There are limits to how far artists can push works of art, but few test them as forcefully as Sadie Benning. Benning’s installation on view now at the University of Chicago’s Renaissance Society attempts to give viewers a Shared Eye on US politics and history, conjuring a kind of collective memory through the rhythmic sequencing of panels and our subjective interpretations of their interpolations. That aim might already be a mouthful, but Benning does not stop there. Taking leeway with what she calls the “complexities” of visual media, she wanders far afield into contemporary art’s hottest clichés. Cut up and reassembled from digital snapshots, found photos, trinkets, and painted segments, Benning’s panels collapse and expand media. As physical objects, they are neither here nor there, neither the one nor the other. Unfortunately, the artist takes the same postmodern tack to their subject matter, willing it to hover in the ether and float away at first sight.
The operative word here might be “edgy.” Work that cannot be defined as belonging to any one medium is in vogue these days. So too are poetic ambitions that might sound heady in artists’ statements, but are, in reality, simply flighty. Benning has modeled her installation on Blinky Palermo’s 1976 piece To the People of New York City, arranging its 40 panels in 15 sequences that mimic Palermo’s precisely. Palermo’s nonrepresentational paintings are the very abstractions one would expect from the era in which they were made, solid squares of color, but their reliance upon spacing and hanging to gain meaning lent a distinctive musicality to their arrangement. Benning’s replication of that effort shares the selfsame goal of transforming visual media (although already unidentifiable) into something other than what it is, and that something is nonvisual. For Benning, Shared Eye is narrative, music, poetry, gathering meaning in transitions and lapses and juxtapositions of symbolic elements.
My eye might not be communal enough, as I see in Benning’s work not some synesthetic verse but rather a board game composed of squares and pieces. To be fair, the scope of creating “new meaning” and disrupting “systems of organizing information,” as Benning (or perhaps the curator) sets out to do, is no small undertaking. But relying on the insertion of trinkets into her sculptural panels, although playful, is not the right approach to the formidable task of forging new collective memories. Toys such as play money, a tiny bust of JFK, plastic dinosaurs, Dracula, or a dollhouse calendar from 1984 might have resonance, but they are hardly disruptive. I have read Orwell and believe in evolution. Beyond creating works of art that will escape classification and indeed become something other than what they are, which sounds by no means easy, Benning aims to subvert the associations we inherit in a culture suffused with capitalism, patriarchy, racism, and xenophobia.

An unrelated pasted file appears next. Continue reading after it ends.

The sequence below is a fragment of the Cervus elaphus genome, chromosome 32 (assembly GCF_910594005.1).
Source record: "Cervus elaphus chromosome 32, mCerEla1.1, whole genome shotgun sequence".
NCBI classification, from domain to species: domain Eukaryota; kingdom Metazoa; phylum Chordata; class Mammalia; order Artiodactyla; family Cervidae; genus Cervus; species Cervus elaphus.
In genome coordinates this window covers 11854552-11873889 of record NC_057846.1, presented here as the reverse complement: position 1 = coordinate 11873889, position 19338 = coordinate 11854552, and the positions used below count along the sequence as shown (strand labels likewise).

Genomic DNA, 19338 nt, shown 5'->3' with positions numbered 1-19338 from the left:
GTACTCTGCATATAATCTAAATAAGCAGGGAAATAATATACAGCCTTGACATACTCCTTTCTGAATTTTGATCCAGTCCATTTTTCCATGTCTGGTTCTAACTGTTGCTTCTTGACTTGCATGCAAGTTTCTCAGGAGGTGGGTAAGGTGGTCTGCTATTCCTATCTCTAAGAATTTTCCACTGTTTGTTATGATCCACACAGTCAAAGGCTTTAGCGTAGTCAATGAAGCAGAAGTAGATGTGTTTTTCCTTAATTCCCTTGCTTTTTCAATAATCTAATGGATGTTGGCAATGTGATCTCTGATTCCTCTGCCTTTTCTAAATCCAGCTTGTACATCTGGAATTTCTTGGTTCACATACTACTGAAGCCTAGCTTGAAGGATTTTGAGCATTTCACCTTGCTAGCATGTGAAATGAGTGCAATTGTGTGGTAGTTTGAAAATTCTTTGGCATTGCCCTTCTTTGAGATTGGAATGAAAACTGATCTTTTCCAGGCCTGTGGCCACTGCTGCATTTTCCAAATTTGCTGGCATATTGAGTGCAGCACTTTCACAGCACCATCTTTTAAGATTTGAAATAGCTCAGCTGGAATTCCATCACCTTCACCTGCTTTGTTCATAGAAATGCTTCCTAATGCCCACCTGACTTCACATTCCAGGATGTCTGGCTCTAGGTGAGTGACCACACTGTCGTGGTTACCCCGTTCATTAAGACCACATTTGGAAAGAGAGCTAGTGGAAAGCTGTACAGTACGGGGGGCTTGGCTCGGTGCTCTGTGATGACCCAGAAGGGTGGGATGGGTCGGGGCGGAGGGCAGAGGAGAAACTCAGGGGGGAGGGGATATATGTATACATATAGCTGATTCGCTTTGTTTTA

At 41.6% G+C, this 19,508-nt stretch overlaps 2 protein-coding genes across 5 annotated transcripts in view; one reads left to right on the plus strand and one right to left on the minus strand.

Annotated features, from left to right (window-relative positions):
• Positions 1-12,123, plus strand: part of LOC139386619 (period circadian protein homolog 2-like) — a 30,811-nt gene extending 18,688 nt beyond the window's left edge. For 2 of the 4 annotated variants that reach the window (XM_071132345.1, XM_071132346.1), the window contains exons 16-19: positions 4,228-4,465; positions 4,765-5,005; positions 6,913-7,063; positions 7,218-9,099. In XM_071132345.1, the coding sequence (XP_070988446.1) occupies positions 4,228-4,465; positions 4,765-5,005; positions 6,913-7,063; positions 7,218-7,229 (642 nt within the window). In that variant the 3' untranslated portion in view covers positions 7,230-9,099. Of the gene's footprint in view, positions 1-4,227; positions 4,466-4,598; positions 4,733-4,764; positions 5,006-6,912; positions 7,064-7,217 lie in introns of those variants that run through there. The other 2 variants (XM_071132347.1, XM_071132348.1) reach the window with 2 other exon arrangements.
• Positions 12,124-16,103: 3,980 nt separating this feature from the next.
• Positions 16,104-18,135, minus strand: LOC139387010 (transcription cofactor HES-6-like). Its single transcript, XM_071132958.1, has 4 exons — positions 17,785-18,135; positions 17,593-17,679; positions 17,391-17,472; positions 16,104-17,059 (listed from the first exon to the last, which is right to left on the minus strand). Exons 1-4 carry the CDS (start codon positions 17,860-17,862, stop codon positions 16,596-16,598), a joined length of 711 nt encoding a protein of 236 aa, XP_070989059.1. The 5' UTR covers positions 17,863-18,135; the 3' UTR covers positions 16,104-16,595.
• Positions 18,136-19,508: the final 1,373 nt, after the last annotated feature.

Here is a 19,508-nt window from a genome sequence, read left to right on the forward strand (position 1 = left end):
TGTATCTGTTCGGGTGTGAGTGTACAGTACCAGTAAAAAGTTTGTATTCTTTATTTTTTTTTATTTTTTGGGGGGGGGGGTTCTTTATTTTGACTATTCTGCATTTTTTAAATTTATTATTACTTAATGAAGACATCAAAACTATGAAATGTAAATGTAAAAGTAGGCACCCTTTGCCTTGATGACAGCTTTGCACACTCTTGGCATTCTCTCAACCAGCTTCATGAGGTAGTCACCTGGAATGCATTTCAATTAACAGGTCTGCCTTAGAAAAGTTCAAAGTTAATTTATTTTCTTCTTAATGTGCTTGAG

In the wake of a painful election and the subsequent explosion of hate crime tracked by the Southern Poverty Law Center, we need artists now more than ever to grapple with these realities. Shared Eye gestures toward US politics and history—in fact, I believe it is possible to tease out a nonlinear timeline of sorts from the installation—but does not engage them. It does so obliquely, through objects such as a prayer card, a colonial soldier trinket, or a photograph of a toppled Gay City News newsstand, and directly, through stars and stripes, Navy jets, the Klan, Hess gas, and references to Nixon. But the overall effect, while certainly open to interpretation, is garbled.
These might be the “complexities” Benning seeks in visual communication. But her subject matter is already complex, and needs no further obfuscation. Rather, what is necessary, and far more difficult to achieve, is clarity. Collective memory shapes personal experience, but the relation between the two is not evidently reciprocal. This might present a challenge Benning alone cannot overcome with her installation. While the scope of her work is ambitious, her execution cannot keep pace with her intentions. The old adage comes to mind: sometimes less really is more. Less is certainly what is needed to allow Shared Eye to deliver on some, but not all, of its promises.
Featured Image: Sadie Benning, Shared Eye, installation view, 2016. Courtesy of the artist and Susanne Vielmetter Projects Los Angeles. Photo: Tom Van Eynde.
Robyn Day is a graduate student in the photography MFA program at Columbia College Chicago and former arts critic at Art New England, Big Red & Shiny, and WBUR’s The ARTery, Boston’s NPR news station.